L. to r.: Congresswoman Nancy Pelosi and Paul Pelosi. Despite their busy bi-coastal life, split between SF and DC, they make a point to support both cities’ civic and cultural institutions; Cecilia Herbert and Jim Herbert, Vice Chair of the Ballet Board and founder of First Republic Bank.
Terra Sollman, Brigitta Whiting, Dana Decker, Maria Hemphill, Julia Kniesche, Sarah Torbin, Kristin Sprincin, Emily Sheridan, and Katherine Harper.
L. to r.: Bernard and Barbro Osher fund the SF Ballet Endowment Foundation’s Osher New Work Fund; Ellen Wise, Michael Hormel, and Elaine Mellis.
Mary Beth and David Shimmon.
L. to r.: Rosemary Baker and David Yocum; Jane Mudge and Jorge Maumer.
Jacob Stensberg and Andy Wheeler.


Balletomanes were seated by 6:30 p.m., ready for the evening performance. After a welcome from the Ballet’s board of trustees, they were treated to ten vignette performances that sampled the coming season and festival.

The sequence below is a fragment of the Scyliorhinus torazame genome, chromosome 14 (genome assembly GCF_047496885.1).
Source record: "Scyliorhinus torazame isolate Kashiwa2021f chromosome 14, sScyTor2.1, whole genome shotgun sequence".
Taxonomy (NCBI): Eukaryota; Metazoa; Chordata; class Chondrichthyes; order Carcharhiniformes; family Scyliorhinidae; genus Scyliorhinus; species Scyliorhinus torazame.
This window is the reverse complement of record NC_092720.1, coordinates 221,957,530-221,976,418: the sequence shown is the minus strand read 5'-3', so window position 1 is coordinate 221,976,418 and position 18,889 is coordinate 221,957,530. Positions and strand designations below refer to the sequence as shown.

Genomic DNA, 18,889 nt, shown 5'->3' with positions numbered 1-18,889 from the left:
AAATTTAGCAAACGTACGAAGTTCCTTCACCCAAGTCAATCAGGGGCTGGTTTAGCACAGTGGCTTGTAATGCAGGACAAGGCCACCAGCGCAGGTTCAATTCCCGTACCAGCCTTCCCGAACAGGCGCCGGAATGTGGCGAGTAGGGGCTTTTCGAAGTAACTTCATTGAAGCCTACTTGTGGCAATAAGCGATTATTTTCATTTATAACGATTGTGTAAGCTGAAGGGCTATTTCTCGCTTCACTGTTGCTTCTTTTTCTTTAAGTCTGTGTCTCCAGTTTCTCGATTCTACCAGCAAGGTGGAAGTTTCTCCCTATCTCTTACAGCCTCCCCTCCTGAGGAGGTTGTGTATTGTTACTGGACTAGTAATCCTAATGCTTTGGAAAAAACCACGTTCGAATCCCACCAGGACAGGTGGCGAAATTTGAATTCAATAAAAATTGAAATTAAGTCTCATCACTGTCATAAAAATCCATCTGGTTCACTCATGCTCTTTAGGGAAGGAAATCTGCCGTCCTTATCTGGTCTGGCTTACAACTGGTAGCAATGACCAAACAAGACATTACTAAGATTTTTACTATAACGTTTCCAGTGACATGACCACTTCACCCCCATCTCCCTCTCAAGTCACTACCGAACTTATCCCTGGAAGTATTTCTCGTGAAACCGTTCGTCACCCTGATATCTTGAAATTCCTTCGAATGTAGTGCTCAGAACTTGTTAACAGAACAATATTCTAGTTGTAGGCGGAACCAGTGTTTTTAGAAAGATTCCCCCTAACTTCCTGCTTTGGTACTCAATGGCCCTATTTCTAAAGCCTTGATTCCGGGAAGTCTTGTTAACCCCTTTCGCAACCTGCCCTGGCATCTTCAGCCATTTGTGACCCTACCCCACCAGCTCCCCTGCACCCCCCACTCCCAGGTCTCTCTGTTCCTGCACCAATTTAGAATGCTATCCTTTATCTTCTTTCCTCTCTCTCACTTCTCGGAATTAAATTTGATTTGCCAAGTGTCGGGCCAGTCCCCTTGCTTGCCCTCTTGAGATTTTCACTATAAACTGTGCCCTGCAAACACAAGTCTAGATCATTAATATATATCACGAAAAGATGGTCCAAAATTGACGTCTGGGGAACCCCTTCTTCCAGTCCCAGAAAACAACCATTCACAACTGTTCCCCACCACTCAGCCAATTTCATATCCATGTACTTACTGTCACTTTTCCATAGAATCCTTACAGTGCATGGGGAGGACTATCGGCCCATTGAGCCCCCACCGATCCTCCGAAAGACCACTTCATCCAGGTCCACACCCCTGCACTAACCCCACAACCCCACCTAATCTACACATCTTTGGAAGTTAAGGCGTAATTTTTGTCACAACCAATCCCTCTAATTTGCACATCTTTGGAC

By tradition, the audience stands to sing “The Star-Spangled Banner.” I recall last year’s performance was dedicated to the Ukrainian people, and a few of the corps are Ukranian.

The Grammy Award-winning San Francisco Ballet Orchestra performed under Music Director Martin West.
Bob Shaw and Sunnie Evers, co-chairs of SF Ballet’s Board of Trustees since 2019, welcomed the audience.


The Gala served as the kickoff for the next@90 festival. Newly appointed Artistic Director Tamara Rojo collaborated with her predecessor, Helgi Tomasson, to develop the Gala program. The three-week festival featured world premieres by nine international choreographers who were commissioned to create new work for this world-class troupe.

Ballet fans enjoyed an enthralling 90-minute performance of ten excerpts from a mix of classic pieces and pieces from next@90. Showcasing the corps’ versatility and various styles, the new works were choreographed by Robert Garland, Helgi Tomasson, Yuri Possokhov, Danielle Rowe, Val Caniparoli, William Forsythe, Christopher Wheeldon, Nicolas Blanc, and Yuka Oishi.

Julia Rowe and Esteban Hernández in the third movement of Robert Garland’s Haffner Serenade.
L. to r.: Dores André and Isaac Hernández in the balcony pas de deux from Helgi Tomasson’s Romeo & Juliet; Aaron Robison performed in the world premiere of Yuri Possokhov’s Postscriptum.
Yuan Yuan Tan, the Company’s Richard C. Barker Principal Dancer, in Yuri Possokhov’s Postscriptum.
L. to r.: WanTing Zhao and Luke Ingham in Val Caniparoli’s Double Stop; Misa Kuranaga and Angelo Greco in the Act II pas de deux from Helgi Tomasson’s Giselle.